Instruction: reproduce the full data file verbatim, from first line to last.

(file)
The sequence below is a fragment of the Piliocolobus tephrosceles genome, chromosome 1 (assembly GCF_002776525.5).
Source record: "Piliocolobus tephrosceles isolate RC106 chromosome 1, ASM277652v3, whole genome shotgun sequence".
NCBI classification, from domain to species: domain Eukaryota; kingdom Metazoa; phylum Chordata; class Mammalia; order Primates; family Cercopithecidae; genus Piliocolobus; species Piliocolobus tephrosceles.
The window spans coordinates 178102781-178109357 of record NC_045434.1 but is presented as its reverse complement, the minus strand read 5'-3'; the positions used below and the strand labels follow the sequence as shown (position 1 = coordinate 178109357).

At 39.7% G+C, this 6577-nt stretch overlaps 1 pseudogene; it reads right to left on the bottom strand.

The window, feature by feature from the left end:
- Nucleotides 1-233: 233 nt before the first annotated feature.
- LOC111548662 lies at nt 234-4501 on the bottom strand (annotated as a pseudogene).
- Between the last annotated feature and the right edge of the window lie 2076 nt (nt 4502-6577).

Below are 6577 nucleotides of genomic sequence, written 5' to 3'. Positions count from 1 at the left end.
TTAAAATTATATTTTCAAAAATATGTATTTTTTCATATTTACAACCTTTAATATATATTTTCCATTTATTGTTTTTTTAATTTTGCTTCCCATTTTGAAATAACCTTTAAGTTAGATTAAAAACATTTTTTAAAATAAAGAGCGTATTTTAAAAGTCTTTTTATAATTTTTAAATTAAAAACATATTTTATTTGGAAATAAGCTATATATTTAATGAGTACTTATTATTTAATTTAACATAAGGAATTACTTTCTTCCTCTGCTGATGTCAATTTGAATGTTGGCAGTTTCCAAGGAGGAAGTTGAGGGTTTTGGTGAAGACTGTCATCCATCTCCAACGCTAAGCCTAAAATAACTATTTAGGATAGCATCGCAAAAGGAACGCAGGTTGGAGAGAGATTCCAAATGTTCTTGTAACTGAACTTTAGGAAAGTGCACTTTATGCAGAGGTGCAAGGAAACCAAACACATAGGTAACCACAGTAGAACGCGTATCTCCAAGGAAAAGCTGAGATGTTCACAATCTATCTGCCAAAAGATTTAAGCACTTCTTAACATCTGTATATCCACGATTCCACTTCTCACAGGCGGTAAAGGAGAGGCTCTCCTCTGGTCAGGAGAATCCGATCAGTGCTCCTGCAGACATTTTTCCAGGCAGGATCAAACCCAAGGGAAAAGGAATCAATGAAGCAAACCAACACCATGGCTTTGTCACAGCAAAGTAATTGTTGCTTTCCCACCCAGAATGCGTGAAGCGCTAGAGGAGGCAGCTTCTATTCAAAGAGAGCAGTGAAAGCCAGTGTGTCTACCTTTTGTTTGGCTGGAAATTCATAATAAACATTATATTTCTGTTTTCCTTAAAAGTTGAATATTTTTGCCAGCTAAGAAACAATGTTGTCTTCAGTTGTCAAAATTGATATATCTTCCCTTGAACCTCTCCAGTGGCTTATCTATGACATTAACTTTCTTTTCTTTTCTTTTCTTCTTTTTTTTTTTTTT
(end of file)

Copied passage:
The sequence below is a fragment of the Piliocolobus tephrosceles genome, chromosome 1 (assembly GCF_002776525.5).
Source record: "Piliocolobus tephrosceles isolate RC106 chromosome 1, ASM277652v3, whole genome shotgun sequence".
NCBI classification, from domain to species: domain Eukaryota; kingdom Metazoa; phylum Chordata; class Mammalia; order Primates; family Cercopithecidae; genus Piliocolobus; species Piliocolobus tephrosceles.
The window spans coordinates 178102781-178109357 of record NC_045434.1 but is presented as its reverse complement, the minus strand read 5'-3'; the positions used below and the strand labels follow the sequence as shown (position 1 = coordinate 178109357).

At 39.7% G+C, this 6577-nt stretch overlaps 1 pseudogene; it reads right to left on the bottom strand.

The window, feature by feature from the left end:
- Nucleotides 1-233: 233 nt before the first annotated feature.
- LOC111548662 lies at nt 234-4501 on the bottom strand (annotated as a pseudogene).
- Between the last annotated feature and the right edge of the window lie 2076 nt (nt 4502-6577).

Below are 6577 nucleotides of genomic sequence, written 5' to 3'. Positions count from 1 at the left end.
TTAAAATTATATTTTCAAAAATATGTATTTTTTCATATTTACAACCTTTAATATATATTTTCCATTTATTGTTTTTTTAATTTTGCTTCCCATTTTGAAATAACCTTTAAGTTAGATTAAAAACATTTTTTAAAATAAAGAGCGTATTTTAAAAGTCTTTTTATAATTTTTAAATTAAAAACATATTTTATTTGGAAATAAGCTATATATTTAATGAGTACTTATTATTTAATTTAACATAAGGAATTACTTTCTTCCTCTGCTGATGTCAATTTGAATGTTGGCAGTTTCCAAGGAGGAAGTTGAGGGTTTTGGTGAAGACTGTCATCCATCTCCAACGCTAAGCCTAAAATAACTATTTAGGATAGCATCGCAAAAGGAACGCAGGTTGGAGAGAGATTCCAAATGTTCTTGTAACTGAACTTTAGGAAAGTGCACTTTATGCAGAGGTGCAAGGAAACCAAACACATAGGTAACCACAGTAGAACGCGTATCTCCAAGGAAAAGCTGAGATGTTCACAATCTATCTGCCAAAAGATTTAAGCACTTCTTAACATCTGTATATCCACGATTCCACTTCTCACAGGCGGTAAAGGAGAGGCTCTCCTCTGGTCAGGAGAATCCGATCAGTGCTCCTGCAGACATTTTTCCAGGCAGGATCAAACCCAAGGGAAAAGGAATCAATGAAGCAAACCAACACCATGGCTTTGTCACAGCAAAGTAATTGTTGCTTTCCCACCCAGAATGCGTGAAGCGCTAGAGGAGGCAGCTTCTATTCAAAGAGAGCAGTGAAAGCCAGTGTGTCTACCTTTTGTTTGGCTGGAAATTCATAATAAACATTATATTTCTGTTTTCCTTAAAAGTTGAATATTTTTGCCAGCTAAGAAACAATGTTGTCTTCAGTTGTCAAAATTGATATATCTTCCCTTGAACCTCTCCAGTGGCTTATCTATGACATTAACTTTCTTTTCTTTTCTTTTCTTCTTTTTTTTTTTTTT